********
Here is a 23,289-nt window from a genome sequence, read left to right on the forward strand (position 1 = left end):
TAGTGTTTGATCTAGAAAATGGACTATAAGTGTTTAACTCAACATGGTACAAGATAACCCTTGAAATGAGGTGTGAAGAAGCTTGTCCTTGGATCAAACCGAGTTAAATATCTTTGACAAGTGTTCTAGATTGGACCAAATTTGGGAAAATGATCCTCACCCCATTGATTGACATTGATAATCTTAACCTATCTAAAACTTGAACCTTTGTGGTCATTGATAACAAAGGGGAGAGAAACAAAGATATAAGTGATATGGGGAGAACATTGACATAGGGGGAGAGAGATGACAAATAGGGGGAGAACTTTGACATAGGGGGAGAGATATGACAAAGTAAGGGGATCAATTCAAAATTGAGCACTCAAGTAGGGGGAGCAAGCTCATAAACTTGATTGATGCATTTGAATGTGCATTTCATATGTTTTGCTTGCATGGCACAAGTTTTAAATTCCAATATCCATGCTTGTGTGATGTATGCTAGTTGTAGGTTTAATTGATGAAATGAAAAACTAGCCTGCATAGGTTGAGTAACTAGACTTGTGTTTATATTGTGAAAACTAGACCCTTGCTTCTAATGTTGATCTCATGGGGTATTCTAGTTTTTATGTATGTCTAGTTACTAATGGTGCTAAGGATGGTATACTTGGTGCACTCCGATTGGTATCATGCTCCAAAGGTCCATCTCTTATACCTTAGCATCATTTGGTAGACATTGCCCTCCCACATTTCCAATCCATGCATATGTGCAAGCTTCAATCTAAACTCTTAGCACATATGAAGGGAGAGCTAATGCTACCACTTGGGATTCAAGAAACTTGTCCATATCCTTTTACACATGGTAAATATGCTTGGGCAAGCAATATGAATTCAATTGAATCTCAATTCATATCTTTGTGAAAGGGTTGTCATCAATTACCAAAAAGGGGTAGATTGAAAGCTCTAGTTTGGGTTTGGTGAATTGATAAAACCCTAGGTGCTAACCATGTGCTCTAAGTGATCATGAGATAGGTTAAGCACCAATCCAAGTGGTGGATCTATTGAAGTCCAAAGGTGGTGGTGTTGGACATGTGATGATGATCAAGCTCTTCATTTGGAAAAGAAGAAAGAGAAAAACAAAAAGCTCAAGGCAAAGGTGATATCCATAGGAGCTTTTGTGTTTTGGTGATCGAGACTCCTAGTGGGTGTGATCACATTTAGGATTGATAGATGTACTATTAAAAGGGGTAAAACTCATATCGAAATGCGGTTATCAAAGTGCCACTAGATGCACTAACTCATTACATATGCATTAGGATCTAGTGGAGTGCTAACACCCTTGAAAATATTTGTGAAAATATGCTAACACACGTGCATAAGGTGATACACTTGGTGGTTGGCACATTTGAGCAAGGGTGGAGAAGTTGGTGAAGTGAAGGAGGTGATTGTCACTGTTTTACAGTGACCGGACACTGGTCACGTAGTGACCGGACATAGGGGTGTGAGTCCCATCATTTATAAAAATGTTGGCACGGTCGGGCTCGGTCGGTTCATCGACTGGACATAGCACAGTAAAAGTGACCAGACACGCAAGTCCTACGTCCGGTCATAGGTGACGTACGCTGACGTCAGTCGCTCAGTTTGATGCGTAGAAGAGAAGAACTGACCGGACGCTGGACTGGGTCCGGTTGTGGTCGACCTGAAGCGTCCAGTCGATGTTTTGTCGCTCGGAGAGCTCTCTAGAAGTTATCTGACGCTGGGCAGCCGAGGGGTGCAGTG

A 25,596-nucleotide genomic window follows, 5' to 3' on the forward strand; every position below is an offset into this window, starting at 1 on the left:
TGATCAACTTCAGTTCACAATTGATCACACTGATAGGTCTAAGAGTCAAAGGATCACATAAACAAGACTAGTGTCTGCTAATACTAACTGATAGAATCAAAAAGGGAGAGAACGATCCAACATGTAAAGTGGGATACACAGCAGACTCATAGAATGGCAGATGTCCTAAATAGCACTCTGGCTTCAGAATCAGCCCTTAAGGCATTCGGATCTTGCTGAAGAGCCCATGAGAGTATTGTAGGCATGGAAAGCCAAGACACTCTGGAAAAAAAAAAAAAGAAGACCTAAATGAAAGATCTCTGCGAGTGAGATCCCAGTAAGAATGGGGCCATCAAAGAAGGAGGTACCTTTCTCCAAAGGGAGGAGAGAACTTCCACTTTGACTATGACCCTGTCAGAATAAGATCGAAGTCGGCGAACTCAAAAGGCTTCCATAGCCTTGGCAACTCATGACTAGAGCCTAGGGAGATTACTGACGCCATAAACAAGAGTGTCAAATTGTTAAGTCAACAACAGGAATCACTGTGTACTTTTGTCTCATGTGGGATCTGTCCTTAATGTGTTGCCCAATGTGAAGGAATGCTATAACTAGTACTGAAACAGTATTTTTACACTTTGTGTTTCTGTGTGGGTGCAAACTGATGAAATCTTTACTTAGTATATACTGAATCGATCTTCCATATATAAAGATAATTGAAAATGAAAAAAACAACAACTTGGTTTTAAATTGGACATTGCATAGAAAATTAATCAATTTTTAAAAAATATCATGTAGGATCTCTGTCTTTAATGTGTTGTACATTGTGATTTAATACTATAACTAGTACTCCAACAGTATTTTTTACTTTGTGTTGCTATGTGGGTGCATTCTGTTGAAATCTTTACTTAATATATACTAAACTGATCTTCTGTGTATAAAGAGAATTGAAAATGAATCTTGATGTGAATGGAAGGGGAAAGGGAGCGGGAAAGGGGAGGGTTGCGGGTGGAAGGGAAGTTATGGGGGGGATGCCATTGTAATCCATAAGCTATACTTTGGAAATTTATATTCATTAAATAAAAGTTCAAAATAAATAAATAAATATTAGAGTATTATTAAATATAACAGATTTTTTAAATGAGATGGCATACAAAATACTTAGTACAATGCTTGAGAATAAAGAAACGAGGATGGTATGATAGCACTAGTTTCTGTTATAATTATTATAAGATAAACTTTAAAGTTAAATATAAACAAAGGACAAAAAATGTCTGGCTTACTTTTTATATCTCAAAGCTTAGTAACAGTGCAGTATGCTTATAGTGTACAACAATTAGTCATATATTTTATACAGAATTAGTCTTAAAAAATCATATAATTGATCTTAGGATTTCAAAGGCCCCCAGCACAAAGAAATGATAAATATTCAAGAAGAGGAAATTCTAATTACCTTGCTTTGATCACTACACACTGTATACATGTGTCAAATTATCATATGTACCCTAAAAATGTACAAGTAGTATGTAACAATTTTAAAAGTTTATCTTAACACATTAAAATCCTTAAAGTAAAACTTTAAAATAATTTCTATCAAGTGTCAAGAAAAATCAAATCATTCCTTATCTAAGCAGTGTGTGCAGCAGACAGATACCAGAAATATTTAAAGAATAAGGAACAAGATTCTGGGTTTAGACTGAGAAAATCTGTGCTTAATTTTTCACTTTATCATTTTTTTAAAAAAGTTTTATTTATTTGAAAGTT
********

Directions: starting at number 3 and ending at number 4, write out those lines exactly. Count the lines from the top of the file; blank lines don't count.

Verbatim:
A 25,596-nucleotide genomic window follows, 5' to 3' on the forward strand; every position below is an offset into this window, starting at 1 on the left:
TGATCAACTTCAGTTCACAATTGATCACACTGATAGGTCTAAGAGTCAAAGGATCACATAAACAAGACTAGTGTCTGCTAATACTAACTGATAGAATCAAAAAGGGAGAGAACGATCCAACATGTAAAGTGGGATACACAGCAGACTCATAGAATGGCAGATGTCCTAAATAGCACTCTGGCTTCAGAATCAGCCCTTAAGGCATTCGGATCTTGCTGAAGAGCCCATGAGAGTATTGTAGGCATGGAAAGCCAAGACACTCTGGAAAAAAAAAAAAAGAAGACCTAAATGAAAGATCTCTGCGAGTGAGATCCCAGTAAGAATGGGGCCATCAAAGAAGGAGGTACCTTTCTCCAAAGGGAGGAGAGAACTTCCACTTTGACTATGACCCTGTCAGAATAAGATCGAAGTCGGCGAACTCAAAAGGCTTCCATAGCCTTGGCAACTCATGACTAGAGCCTAGGGAGATTACTGACGCCATAAACAAGAGTGTCAAATTGTTAAGTCAACAACAGGAATCACTGTGTACTTTTGTCTCATGTGGGATCTGTCCTTAATGTGTTGCCCAATGTGAAGGAATGCTATAACTAGTACTGAAACAGTATTTTTACACTTTGTGTTTCTGTGTGGGTGCAAACTGATGAAATCTTTACTTAGTATATACTGAATCGATCTTCCATATATAAAGATAATTGAAAATGAAAAAAACAACAACTTGGTTTTAAATTGGACATTGCATAGAAAATTAATCAATTTTTAAAAAATATCATGTAGGATCTCTGTCTTTAATGTGTTGTACATTGTGATTTAATACTATAACTAGTACTCCAACAGTATTTTTTACTTTGTGTTGCTATGTGGGTGCATTCTGTTGAAATCTTTACTTAATATATACTAAACTGATCTTCTGTGTATAAAGAGAATTGAAAATGAATCTTGATGTGAATGGAAGGGGAAAGGGAGCGGGAAAGGGGAGGGTTGCGGGTGGAAGGGAAGTTATGGGGGGGATGCCATTGTAATCCATAAGCTATACTTTGGAAATTTATATTCATTAAATAAAAGTTCAAAATAAATAAATAAATATTAGAGTATTATTAAATATAACAGATTTTTTAAATGAGATGGCATACAAAATACTTAGTACAATGCTTGAGAATAAAGAAACGAGGATGGTATGATAGCACTAGTTTCTGTTATAATTATTATAAGATAAACTTTAAAGTTAAATATAAACAAAGGACAAAAAATGTCTGGCTTACTTTTTATATCTCAAAGCTTAGTAACAGTGCAGTATGCTTATAGTGTACAACAATTAGTCATATATTTTATACAGAATTAGTCTTAAAAAATCATATAATTGATCTTAGGATTTCAAAGGCCCCCAGCACAAAGAAATGATAAATATTCAAGAAGAGGAAATTCTAATTACCTTGCTTTGATCACTACACACTGTATACATGTGTCAAATTATCATATGTACCCTAAAAATGTACAAGTAGTATGTAACAATTTTAAAAGTTTATCTTAACACATTAAAATCCTTAAAGTAAAACTTTAAAATAATTTCTATCAAGTGTCAAGAAAAATCAAATCATTCCTTATCTAAGCAGTGTGTGCAGCAGACAGATACCAGAAATATTTAAAGAATAAGGAACAAGATTCTGGGTTTAGACTGAGAAAATCTGTGCTTAATTTTTCACTTTATCATTTTTTTAAAAAAGTTTTATTTATTTGAAAGTT